Recycling and transport of continental material through the mantle wedge above subduction zones: a Caribbean example

Rojas-Agramonte, Yamirka, Garcia-Casco, Antonio, Kemp, Anthony, Kröner, Alfred, Proenza, Joaquín A., Lázaro, Concepción, and Liu, Dunyi (2016) Recycling and transport of continental material through the mantle wedge above subduction zones: a Caribbean example. Earth and Planetary Science Letters, 436. pp. 93-107.

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Abstract

Estimates of global growth rates of continental crust critically depend upon knowledge of the rate at which crustal material is delivered back into the mantle at subduction zones and is then returned to the crust as a component of mantle-derived magma. Quantification of crustal recycling by subduction-related magmatism relies on indirect chemical and isotopic tracers and is hindered by the large range of potential melt sources (e.g., subducted oceanic crust and overlying chemical and clastic sediment, sub-arc lithospheric mantle, arc crust), whose composition may not be accurately known. There is also uncertainty about how crustal material is transferred from subducted lithosphere and mixed into the mantle source of arc magmas. We use the resilient mineral zircon to track crustal recycling in mantle-derived rocks of the Caribbean (Greater Antilles) intra-oceanic arc of Cuba, whose inception was triggered after the break-up of Pangea. Despite juvenile Sr and Nd isotope compositions, the supra-subduction zone ophiolitic and volcanic arc rocks of this Cretaceous (similar to 135-70 Ma) arc contain old zircons (similar to 200-2525 Ma) attesting to diverse crustal inputs. The Hf-O isotope systematics of these zircons suggest derivation from exposed crustal terranes in northern Central America (e.g. Mexico) and South America. Modeling of the sedimentary component in the most mafic lavas suggests a contribution of no more than 2% for the case of source contamination or less than 4% for sediment assimilation by the magma. We discuss several possibilities for the presence of inherited zircons and conclude that they were transported as detrital grains into the mantle beneath the Caribbean Plate via subduction of oceanic crust. The detrital zircons were subsequently entrained by mafic melts that were rapidly emplaced into the Caribbean volcanic arc crust and supra-subduction mantle. These findings suggest transport of continental detritus, through the mantle wedge above subduction zones, in magmas that otherwise do not show strong evidence for crustal input and imply that crustal recycling rates in some arcs may be higher than hitherto realized.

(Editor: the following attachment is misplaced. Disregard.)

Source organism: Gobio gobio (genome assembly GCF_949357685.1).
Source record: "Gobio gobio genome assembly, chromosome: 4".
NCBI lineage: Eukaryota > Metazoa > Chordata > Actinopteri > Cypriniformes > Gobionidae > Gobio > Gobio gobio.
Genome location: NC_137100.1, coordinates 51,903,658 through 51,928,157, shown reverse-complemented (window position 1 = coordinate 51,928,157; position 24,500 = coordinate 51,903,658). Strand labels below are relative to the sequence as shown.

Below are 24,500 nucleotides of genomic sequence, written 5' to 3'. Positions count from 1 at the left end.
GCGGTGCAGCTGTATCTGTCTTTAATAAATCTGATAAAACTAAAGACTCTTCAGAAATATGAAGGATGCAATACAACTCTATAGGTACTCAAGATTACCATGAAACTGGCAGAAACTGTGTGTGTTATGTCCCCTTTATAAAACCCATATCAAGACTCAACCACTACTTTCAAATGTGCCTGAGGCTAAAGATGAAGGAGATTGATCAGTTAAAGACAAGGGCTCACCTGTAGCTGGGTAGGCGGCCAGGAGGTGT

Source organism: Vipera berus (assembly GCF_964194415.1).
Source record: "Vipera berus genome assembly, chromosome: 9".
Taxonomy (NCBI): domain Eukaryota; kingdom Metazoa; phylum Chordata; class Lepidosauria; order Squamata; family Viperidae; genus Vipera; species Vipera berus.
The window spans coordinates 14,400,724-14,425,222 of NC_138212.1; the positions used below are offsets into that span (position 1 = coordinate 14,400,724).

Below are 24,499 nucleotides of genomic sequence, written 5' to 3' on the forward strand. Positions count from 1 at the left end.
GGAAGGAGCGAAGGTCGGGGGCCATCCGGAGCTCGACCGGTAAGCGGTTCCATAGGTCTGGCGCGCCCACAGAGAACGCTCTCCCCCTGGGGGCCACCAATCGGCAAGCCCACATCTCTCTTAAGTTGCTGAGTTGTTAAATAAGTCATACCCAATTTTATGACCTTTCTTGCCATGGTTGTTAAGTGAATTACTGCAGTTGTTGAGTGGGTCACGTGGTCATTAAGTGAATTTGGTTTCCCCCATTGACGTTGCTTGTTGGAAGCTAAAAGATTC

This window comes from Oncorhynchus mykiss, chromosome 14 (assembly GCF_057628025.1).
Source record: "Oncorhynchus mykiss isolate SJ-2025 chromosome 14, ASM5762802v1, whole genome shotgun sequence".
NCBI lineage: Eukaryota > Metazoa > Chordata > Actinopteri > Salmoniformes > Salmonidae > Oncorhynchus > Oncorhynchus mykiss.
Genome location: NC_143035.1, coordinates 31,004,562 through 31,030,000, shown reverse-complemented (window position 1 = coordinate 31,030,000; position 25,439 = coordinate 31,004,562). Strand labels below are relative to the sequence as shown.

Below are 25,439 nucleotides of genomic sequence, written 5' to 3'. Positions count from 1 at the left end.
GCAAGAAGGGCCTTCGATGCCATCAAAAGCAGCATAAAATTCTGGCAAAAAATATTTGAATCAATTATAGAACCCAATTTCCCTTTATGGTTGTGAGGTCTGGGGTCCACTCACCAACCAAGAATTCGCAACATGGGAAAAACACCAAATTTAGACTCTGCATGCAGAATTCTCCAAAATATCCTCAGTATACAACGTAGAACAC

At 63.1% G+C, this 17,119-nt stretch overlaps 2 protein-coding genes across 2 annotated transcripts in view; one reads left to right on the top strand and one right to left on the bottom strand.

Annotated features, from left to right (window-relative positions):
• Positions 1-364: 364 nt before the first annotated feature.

Item ID: 43231
Item Type: Article (Research - C1)
ISSN: 1385-013X
Keywords: crustal recycling, zircon U-Pb geochronology, inherited zircon, Hf isotopes, O isotopes, Cuba
Funders: Deutsche Forschungsgemeinschaft (DFG), MINECO, Secretariat for Higher Education, Science, Technology and Innovation, Ecuador
Projects and Grants: DFG KR590/85-1 & RO4174/2-1, MINECO CGL2013-40785-P & CGL2012-36263, Synthesys Programme GB-TAF-4245
Date Deposited: 09 Mar 2016 07:31
FoR Codes: 04 EARTH SCIENCES > 0403 Geology > 040313 Tectonics @ 50%
04 EARTH SCIENCES > 0403 Geology > 040310 Sedimentology @ 50%
SEO Codes: 97 EXPANDING KNOWLEDGE > 970104 Expanding Knowledge in the Earth Sciences @ 100%
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